The International Space Station (ISS) is the most expensive and most complex project in the world. Over a period of more than 20 years, almost all the space powers have taken part in its work and many dozens of people have been up to the station.
At the same time, the ISS has been the subject of controversy on more than one occasion. For instance, the latest is about what to do with the space station after the expiry of its expected service life. So far, it has been agreed that the ISS will remain in service until 2024, but its main users - Russia and the U.S. - have different plans for its future (we explain Russia’s plans in detail here). So, who has the right to decide on this and other issues?
As the name suggests, the ISS is a joint international project. As of today, 14 countries are taking part: Russia, the U.S., Japan, Canada and the following member states of the European Space Agency: Belgium, Germany, Spain, Denmark, Italy, the Netherlands, France, Norway, Switzerland and Sweden.
The station is configured into two segments - Russian and American - which were assembled over time from modules. Russian cosmonauts and American astronauts usually work in their national segments (although there are no movement restrictions as such on the ISS).
The space station above the Mediterranean SeaNASA
After 23 years, the station has ended up with 15 main modules: Six of them are regarded as Russian, seven as American, one as European and another as Japanese. The use of the modules is divided up in about the same way: Russia uses its own modules, while the rest of the space station, as agreed by the parties involved, is shared by the Americans, Europeans and Japanese and there is a clear division in percentage terms as to who can work there and for how long.
Expedition 66 Flight Engineer and NASA astronaut Kayla BarronNASA
But despite this highly-regulated distribution of rights as regards the use of the ISS and its property, there have always been deviations from these rules. Take the Russian module ‘Zarya’, for example - it was the very first module to have been launched into orbit; it was commissioned and paid for by NASA, which means it still remains the property of the U.S. space agency, but, at the same time, it is considered to be part of the Russian segment (after all, it was Russia that built it and put it into orbit). Furthermore, after the termination of the Space Shuttle program in 2011, the Americans and astronauts from NASA partner countries arrived at the station exclusively aboard the Russian Soyuz spacecraft. For nine years, Russia was the only operator of manned launches ensuring access to the space station, which cannot function without human presence.
The mechanism for decision taking is set down in agreements known under the single overall title of ‘Memorandum of Understanding’ (MOU). The main principle enshrined in it is that decisions should be taken on a consensual basis. The trouble is that it would be problematic to manage such a complex project as the ISS by convening an international meeting each time a decision needed to be taken. This is why the MOU specifies that NASA is the appointed program manager for the ISS. That means that there are no direct agreements among the participant countries other than with NASA.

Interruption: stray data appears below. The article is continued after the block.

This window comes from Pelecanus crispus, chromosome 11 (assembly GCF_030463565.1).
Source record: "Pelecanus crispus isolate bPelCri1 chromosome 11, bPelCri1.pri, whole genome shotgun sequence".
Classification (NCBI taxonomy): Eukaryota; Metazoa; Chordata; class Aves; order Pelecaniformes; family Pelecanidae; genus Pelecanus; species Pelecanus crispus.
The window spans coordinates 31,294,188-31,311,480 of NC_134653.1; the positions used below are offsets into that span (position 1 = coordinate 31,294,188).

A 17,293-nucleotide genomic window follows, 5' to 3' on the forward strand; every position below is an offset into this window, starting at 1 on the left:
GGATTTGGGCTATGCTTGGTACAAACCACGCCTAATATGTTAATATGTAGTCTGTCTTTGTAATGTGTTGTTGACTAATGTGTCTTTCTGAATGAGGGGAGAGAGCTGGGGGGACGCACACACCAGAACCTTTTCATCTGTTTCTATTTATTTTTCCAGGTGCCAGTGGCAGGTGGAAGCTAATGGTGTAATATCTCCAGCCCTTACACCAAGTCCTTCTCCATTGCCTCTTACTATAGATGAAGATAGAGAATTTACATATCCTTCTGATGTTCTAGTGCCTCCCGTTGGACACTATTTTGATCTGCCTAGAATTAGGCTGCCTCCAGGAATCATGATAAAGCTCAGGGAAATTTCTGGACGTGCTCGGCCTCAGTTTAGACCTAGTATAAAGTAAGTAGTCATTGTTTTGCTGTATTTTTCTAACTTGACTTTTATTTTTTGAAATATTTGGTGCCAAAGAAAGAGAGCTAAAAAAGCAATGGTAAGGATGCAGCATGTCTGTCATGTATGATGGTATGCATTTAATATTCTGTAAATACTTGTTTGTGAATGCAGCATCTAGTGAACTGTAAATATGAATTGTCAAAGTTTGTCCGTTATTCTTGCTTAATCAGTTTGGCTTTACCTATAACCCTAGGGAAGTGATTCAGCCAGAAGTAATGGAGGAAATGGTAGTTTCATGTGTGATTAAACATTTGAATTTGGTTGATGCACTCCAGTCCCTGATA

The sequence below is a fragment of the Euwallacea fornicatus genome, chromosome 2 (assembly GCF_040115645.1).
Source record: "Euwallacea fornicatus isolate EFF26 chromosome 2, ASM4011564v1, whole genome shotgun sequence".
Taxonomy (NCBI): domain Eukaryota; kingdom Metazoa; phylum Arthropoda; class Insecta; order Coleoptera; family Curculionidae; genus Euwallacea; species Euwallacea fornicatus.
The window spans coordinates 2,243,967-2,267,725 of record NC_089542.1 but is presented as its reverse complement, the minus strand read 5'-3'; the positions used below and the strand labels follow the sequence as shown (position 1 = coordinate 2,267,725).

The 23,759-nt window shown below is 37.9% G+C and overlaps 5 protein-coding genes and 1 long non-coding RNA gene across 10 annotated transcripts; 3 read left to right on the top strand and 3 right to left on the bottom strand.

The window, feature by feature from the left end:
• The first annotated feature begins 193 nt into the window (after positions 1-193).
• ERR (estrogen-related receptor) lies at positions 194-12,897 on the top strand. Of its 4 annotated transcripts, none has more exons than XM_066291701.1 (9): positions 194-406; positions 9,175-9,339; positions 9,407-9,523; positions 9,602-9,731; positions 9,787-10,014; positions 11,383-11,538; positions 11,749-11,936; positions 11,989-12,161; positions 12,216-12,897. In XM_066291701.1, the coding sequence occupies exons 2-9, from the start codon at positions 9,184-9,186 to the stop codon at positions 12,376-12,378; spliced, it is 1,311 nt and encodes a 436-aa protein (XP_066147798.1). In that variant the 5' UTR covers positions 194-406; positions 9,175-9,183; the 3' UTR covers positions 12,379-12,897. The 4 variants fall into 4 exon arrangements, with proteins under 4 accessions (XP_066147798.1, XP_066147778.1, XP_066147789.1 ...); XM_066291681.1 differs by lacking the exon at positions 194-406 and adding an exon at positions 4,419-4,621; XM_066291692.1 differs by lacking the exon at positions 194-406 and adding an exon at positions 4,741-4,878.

This view from NASA spacewalker Thomas Marshburn's cameraNASA
The management of the ISS (its segments and modules) is divided among the partner states, but the main “controls”, the flight control room of the whole station, are in the U.S. at the Lyndon B. Johnson Space Center in Texas. It is from there, jointly with ballistics experts from Russia, that adjustments are made to the ISS’s trajectory, for instance - to avoid collisions with space debris and other objects. It is where the “flight director” is to be found - this is the name given to the person who oversees operations of the ISS.
Shuttle Endeavour Salutes Johnson Space CenterNASA
In orbit, there is also a precisely-defined line of authority and strict chain of command. On the station itself, there is an ISS commander (a rotating post among the partner states). “The commander is responsible for the performance of the mission and the safety of the crew. Strictly speaking, this simple phrase fully defines the range of responsibilities of the commander aboard the ISS. At the same time, there are a lot of finer points involved,” is how Russian cosmonaut Aleksandr Skvortsov put it when he was station commander. In the wider scheme of things, everyone knows what they have to do in orbit - everyone has their own program. The commander is needed to take key decisions in the event of accidents and emergencies, but he also defers to the flight director on the ground.
The ISS does not have a single budget and is financed by annual contributions from each of the sides. What is more, part of the contributions are paid not in monetary terms, but in the form of barter - of services, launches, exchanges of equipment, etc.
NASA’s Mission Control in HoustonESA
The approximate spending of each of the sides can nevertheless be calculated and it turns out that the main financial burden falls on the shoulders of the U.S. Throughout the years of the ISS’ existence, the overall volume of investment in it has topped $150 billion - of this, $100 billion has been borne by America. According to NASA figures, the amount is roughly $3-4 billion each year. The EU countries spend less than $1 billion per annum. Japan and Canada spend even less. Russia allocates roughly $500 million to the project every year.
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